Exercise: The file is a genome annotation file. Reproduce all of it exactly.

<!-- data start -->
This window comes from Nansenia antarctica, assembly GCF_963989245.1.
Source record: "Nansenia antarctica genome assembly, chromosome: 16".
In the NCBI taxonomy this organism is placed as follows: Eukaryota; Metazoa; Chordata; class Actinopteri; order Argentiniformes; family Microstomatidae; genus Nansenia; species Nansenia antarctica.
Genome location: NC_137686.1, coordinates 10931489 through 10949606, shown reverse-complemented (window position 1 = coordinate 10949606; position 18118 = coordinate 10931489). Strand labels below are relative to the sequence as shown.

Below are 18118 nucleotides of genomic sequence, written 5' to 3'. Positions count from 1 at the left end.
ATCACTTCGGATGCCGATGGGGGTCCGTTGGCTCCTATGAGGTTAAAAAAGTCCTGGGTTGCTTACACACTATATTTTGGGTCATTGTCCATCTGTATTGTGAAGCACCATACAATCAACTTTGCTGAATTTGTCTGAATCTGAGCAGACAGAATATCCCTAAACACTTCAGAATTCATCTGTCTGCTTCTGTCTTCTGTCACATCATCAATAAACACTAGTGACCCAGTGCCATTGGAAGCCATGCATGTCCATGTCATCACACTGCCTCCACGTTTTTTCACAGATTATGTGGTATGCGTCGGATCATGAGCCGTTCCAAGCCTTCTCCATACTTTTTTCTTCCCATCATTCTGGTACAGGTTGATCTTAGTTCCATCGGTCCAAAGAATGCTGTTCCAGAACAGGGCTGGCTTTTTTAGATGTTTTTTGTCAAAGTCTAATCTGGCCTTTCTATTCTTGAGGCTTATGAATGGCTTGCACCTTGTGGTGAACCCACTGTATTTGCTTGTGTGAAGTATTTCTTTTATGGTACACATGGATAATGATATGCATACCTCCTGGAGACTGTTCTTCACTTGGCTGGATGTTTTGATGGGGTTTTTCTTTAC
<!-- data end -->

This window comes from Nansenia antarctica, assembly GCF_963989245.1.
Source record: "Nansenia antarctica genome assembly, chromosome: 16".
In the NCBI taxonomy this organism is placed as follows: Eukaryota; Metazoa; Chordata; class Actinopteri; order Argentiniformes; family Microstomatidae; genus Nansenia; species Nansenia antarctica.
Genome location: NC_137686.1, coordinates 10931489 through 10949606, shown reverse-complemented (window position 1 = coordinate 10949606; position 18118 = coordinate 10931489). Strand labels below are relative to the sequence as shown.

Below are 18118 nucleotides of genomic sequence, written 5' to 3'. Positions count from 1 at the left end.
ATCACTTCGGATGCCGATGGGGGTCCGTTGGCTCCTATGAGGTTAAAAAAGTCCTGGGTTGCTTACACACTATATTTTGGGTCATTGTCCATCTGTATTGTGAAGCACCATACAATCAACTTTGCTGAATTTGTCTGAATCTGAGCAGACAGAATATCCCTAAACACTTCAGAATTCATCTGTCTGCTTCTGTCTTCTGTCACATCATCAATAAACACTAGTGACCCAGTGCCATTGGAAGCCATGCATGTCCATGTCATCACACTGCCTCCACGTTTTTTCACAGATTATGTGGTATGCGTCGGATCATGAGCCGTTCCAAGCCTTCTCCATACTTTTTTCTTCCCATCATTCTGGTACAGGTTGATCTTAGTTCCATCGGTCCAAAGAATGCTGTTCCAGAACAGGGCTGGCTTTTTTAGATGTTTTTTGTCAAAGTCTAATCTGGCCTTTCTATTCTTGAGGCTTATGAATGGCTTGCACCTTGTGGTGAACCCACTGTATTTGCTTGTGTGAAGTATTTCTTTTATGGTACACATGGATAATGATATGCATACCTCCTGGAGACTGTTCTTCACTTGGCTGGATGTTTTGATGGGGTTTTTCTTTAC